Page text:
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Critical Thinking for Teams

Knight Campbell
November 10, 2023
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99% of college professors say that critical thinking is the single most important concept students need to learn, but most studies show that students leave school unequipped to think critically. The top three skills employers wish new employees could do better are thinking critically, solving problems, and communicating effectively, but we rarely find critical thinking training in the workplace. Critical thinking for teams is a new skill and can make a huge difference. Here are some ideas to improve your collective critical thinking skills. 

Socrates said, “The unexamined life is not worth living.” How do you know if the things you do are the right path and the things you believe are true? Here is a quick checklist to get you started.

What is Critical Thinking?

Why do we think? Many researchers say it’s a way to resolve uncertainty. It’s uncomfortable to confront uncertainty in our lives, so we try to figure things out in order to predict and control our surroundings. This takes a lot of work though, and unfortunately we are not very good at thinking systematically and completely. We often default to believing authority or past beliefs without evaluating what we hear to save time and energy. Great news for politicians and marketers, not so great for us.

critical thinking for teams checklist

Critical thinking derives from the ancient Greek word meaning “to judge.” It is a tool to judge the veracity (truth) and the validity (logical structural completeness) of your perceptions. It’s a way to gather and evaluate the information and arguments on which you build your beliefs, make your decisions, and take informed action in your life. 

So how does it work? Four tips to get started.

Get the facts.

It takes a lot of work to get the right facts. We like the intellectual standards that the Foundation for Critical Thinking outlines such as accuracy, depth and breadth. We often dive into these with clients on adventures. When we question assumptions about accuracy, dig for more depth, or cast a wider net for breadth, we often find we did not begin with all the facts. We also tend to misinterpret facts without rigorous examination. A good heuristic is to assume you don’t have the complete picture on the first pass.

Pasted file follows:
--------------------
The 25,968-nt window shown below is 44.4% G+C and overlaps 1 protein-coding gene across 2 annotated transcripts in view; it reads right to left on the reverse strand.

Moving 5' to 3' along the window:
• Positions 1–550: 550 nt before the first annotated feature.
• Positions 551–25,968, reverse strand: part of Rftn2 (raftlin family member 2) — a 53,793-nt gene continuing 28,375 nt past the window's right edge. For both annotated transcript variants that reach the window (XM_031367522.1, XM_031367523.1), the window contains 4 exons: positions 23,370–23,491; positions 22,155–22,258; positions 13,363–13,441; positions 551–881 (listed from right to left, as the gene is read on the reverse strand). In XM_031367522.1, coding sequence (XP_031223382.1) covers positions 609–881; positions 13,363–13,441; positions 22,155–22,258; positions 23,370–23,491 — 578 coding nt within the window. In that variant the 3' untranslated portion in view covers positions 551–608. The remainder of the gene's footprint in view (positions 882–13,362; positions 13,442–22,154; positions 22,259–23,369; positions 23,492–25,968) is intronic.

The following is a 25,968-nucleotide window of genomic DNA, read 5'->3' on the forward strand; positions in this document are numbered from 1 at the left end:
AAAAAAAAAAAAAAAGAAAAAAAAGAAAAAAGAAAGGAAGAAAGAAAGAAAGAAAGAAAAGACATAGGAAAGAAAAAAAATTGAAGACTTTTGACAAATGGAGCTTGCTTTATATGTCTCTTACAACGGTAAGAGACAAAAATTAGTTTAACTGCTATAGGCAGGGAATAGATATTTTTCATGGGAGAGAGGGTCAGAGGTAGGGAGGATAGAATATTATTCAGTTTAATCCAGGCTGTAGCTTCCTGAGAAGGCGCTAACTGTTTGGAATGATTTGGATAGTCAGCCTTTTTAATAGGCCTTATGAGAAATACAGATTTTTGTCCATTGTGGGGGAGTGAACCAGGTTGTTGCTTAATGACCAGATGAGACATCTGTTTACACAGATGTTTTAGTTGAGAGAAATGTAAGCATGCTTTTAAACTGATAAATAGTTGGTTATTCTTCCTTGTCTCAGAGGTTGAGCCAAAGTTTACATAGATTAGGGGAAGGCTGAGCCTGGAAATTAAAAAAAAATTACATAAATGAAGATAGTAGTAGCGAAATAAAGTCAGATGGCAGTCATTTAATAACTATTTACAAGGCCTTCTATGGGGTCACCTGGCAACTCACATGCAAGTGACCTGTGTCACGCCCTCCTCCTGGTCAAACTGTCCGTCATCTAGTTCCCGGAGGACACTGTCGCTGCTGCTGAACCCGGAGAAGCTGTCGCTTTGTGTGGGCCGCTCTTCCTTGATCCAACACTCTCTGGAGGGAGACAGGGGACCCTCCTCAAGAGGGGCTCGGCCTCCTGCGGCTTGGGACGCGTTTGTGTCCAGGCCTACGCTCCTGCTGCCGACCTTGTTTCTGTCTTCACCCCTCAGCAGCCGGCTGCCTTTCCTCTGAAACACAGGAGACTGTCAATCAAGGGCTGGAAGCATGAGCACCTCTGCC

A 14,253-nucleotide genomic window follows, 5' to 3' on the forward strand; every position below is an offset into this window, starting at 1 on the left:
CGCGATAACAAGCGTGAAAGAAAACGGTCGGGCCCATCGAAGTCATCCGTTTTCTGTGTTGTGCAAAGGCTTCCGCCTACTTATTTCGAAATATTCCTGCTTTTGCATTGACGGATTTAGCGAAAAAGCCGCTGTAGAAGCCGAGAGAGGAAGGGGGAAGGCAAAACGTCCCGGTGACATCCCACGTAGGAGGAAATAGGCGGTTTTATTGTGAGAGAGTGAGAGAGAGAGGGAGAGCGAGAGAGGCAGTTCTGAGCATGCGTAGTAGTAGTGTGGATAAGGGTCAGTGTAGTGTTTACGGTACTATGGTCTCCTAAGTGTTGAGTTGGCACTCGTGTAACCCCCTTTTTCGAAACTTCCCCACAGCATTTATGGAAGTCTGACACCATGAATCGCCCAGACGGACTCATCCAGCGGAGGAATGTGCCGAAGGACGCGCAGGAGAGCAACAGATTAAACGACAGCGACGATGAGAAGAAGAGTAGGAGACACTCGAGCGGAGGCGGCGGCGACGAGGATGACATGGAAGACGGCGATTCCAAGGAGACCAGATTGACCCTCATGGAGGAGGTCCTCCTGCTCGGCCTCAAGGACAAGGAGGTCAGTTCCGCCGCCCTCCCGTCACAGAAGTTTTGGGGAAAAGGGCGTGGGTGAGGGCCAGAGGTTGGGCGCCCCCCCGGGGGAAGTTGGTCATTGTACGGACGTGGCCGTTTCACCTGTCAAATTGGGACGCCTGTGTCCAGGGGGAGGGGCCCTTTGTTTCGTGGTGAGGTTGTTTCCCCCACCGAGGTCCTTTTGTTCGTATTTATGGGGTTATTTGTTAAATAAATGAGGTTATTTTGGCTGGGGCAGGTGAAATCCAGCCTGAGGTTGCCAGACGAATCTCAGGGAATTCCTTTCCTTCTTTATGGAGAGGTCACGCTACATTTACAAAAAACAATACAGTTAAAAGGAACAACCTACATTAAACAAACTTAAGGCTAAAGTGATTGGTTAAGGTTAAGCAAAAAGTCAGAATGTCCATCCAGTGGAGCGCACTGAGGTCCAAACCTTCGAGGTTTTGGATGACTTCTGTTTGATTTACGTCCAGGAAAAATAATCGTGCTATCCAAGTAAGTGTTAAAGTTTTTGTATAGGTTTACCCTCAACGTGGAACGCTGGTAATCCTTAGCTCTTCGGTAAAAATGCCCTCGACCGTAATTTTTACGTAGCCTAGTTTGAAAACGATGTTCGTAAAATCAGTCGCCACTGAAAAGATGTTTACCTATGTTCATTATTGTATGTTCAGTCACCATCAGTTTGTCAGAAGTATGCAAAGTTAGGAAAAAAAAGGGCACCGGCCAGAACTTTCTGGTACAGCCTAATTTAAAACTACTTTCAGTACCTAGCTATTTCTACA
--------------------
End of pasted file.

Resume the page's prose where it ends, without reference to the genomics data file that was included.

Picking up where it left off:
Bottom line, there is a lot of noise out there. There are flat out lies, poorly articulated truths, and intentional miscommunications to sift through. You need to find ways to get the complete and true information so that you have solid building blocks for your foundation. Start out by identifying and questioning your assumptions, then push your team to do the same.

Learn how to use logic.

We all think we use logic, but truthfully we do not. In Ancient Greece, logic was core curriculum in school. If you start talking about inductive reasoning today, chances are eyes will glaze over. Most of us have zero formal schooling in logic, but it’s a tool you need to employ as a leader. If you have true facts, but they are not crafted into logical arguments, your beliefs could still be false.

A quick example of faulty logic that comes up often: When it rains, the road is wet (true fact). The road is wet (true fact). It must be raining (false conclusion). Clearly the road could be wet for many other reasons.

For a more immediate example: Lazy people turn in work late (true fact). Knight turned his work in late (true fact). Knight is lazy (I protest)! There are many other reasons I could have turned in my work late, and by assuming instead of asking, my leader will break down our working relationship over time.

Teaching your team basic logic and creating a norm to request logical explanations can eliminate a lot of confusion.

Cast a wide net with a diverse team.

One of the myriad reasons for having diversity on your team is to ensure different perspectives when you solve problems. If everyone looks at every problem as a nail, you’ll start hammering the wrong things. As a leader, it’s your responsibility to find people who have the opposite beliefs from you, buy them a coffee and listen. Critical thinking for teams assumes you have the right information and by sourcing lots of different perspectives, you can get the right basic assumptions more often. 

Reconsider your beliefs regularly.

A core principle of critical thinking is intellectual humility. If you formed your core beliefs and values in high school or college and have not rigorously reexamined them since, you are due for some critical thinking. The moment you believe you are 100% right about something you should rethink it. If this strikes a chord for you, check out the book Think Again by Adam Grant. If your team holds any truths sacred, consider taking down the idols and ensuring you’re not the next Kodak or Blockbuster.

Thinking is like walking, we have all been doing it for a long time and we assume we are all good at it. But if you and your team are not intentionally applying critical thinking frameworks, you are likely not optimized. You might be operating on faulty premises or you could be going full speed in the wrong direction.

Want to spend a half day outside building critical thinking skills? Fill out this quick questionnaire to see what a team program might look like for you!

Questions? We'd love to hear from you! 

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